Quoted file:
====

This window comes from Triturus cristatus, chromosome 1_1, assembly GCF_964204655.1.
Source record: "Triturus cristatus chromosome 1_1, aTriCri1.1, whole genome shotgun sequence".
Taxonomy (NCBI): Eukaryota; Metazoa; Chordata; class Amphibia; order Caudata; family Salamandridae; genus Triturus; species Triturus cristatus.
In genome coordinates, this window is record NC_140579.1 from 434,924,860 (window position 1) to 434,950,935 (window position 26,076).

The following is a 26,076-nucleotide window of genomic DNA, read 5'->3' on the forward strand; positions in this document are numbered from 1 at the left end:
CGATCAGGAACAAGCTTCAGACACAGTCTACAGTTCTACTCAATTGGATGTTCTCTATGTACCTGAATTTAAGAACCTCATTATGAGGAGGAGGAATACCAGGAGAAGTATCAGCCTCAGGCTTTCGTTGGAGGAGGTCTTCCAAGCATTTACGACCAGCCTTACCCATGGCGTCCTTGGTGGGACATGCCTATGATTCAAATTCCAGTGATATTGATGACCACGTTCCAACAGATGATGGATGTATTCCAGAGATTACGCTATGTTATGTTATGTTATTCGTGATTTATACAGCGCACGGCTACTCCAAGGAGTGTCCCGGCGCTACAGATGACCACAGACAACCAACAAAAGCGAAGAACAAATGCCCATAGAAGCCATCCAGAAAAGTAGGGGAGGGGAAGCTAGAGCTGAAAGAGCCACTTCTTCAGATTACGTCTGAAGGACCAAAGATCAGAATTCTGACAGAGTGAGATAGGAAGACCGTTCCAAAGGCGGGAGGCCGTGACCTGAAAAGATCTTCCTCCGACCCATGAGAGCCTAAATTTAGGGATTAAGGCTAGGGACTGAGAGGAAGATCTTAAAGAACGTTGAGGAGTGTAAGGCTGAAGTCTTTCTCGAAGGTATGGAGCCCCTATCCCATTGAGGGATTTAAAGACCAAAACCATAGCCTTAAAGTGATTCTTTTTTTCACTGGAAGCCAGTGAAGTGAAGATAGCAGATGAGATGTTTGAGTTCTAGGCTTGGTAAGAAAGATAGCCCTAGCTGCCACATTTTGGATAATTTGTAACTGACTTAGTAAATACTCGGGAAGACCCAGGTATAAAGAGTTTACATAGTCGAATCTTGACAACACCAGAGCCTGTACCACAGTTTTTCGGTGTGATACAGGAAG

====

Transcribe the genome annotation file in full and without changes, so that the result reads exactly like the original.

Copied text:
This window comes from Triturus cristatus, chromosome 1_1, assembly GCF_964204655.1.
Source record: "Triturus cristatus chromosome 1_1, aTriCri1.1, whole genome shotgun sequence".
Taxonomy (NCBI): Eukaryota; Metazoa; Chordata; class Amphibia; order Caudata; family Salamandridae; genus Triturus; species Triturus cristatus.
In genome coordinates, this window is record NC_140579.1 from 434,924,860 (window position 1) to 434,950,935 (window position 26,076).

The following is a 26,076-nucleotide window of genomic DNA, read 5'->3' on the forward strand; positions in this document are numbered from 1 at the left end:
CGATCAGGAACAAGCTTCAGACACAGTCTACAGTTCTACTCAATTGGATGTTCTCTATGTACCTGAATTTAAGAACCTCATTATGAGGAGGAGGAATACCAGGAGAAGTATCAGCCTCAGGCTTTCGTTGGAGGAGGTCTTCCAAGCATTTACGACCAGCCTTACCCATGGCGTCCTTGGTGGGACATGCCTATGATTCAAATTCCAGTGATATTGATGACCACGTTCCAACAGATGATGGATGTATTCCAGAGATTACGCTATGTTATGTTATGTTATTCGTGATTTATACAGCGCACGGCTACTCCAAGGAGTGTCCCGGCGCTACAGATGACCACAGACAACCAACAAAAGCGAAGAACAAATGCCCATAGAAGCCATCCAGAAAAGTAGGGGAGGGGAAGCTAGAGCTGAAAGAGCCACTTCTTCAGATTACGTCTGAAGGACCAAAGATCAGAATTCTGACAGAGTGAGATAGGAAGACCGTTCCAAAGGCGGGAGGCCGTGACCTGAAAAGATCTTCCTCCGACCCATGAGAGCCTAAATTTAGGGATTAAGGCTAGGGACTGAGAGGAAGATCTTAAAGAACGTTGAGGAGTGTAAGGCTGAAGTCTTTCTCGAAGGTATGGAGCCCCTATCCCATTGAGGGATTTAAAGACCAAAACCATAGCCTTAAAGTGATTCTTTTTTTCACTGGAAGCCAGTGAAGTGAAGATAGCAGATGAGATGTTTGAGTTCTAGGCTTGGTAAGAAAGATAGCCCTAGCTGCCACATTTTGGATAATTTGTAACTGACTTAGTAAATACTCGGGAAGACCCAGGTATAAAGAGTTTACATAGTCGAATCTTGACAACACCAGAGCCTGTACCACAGTTTTTCGGTGTGATACAGGAAG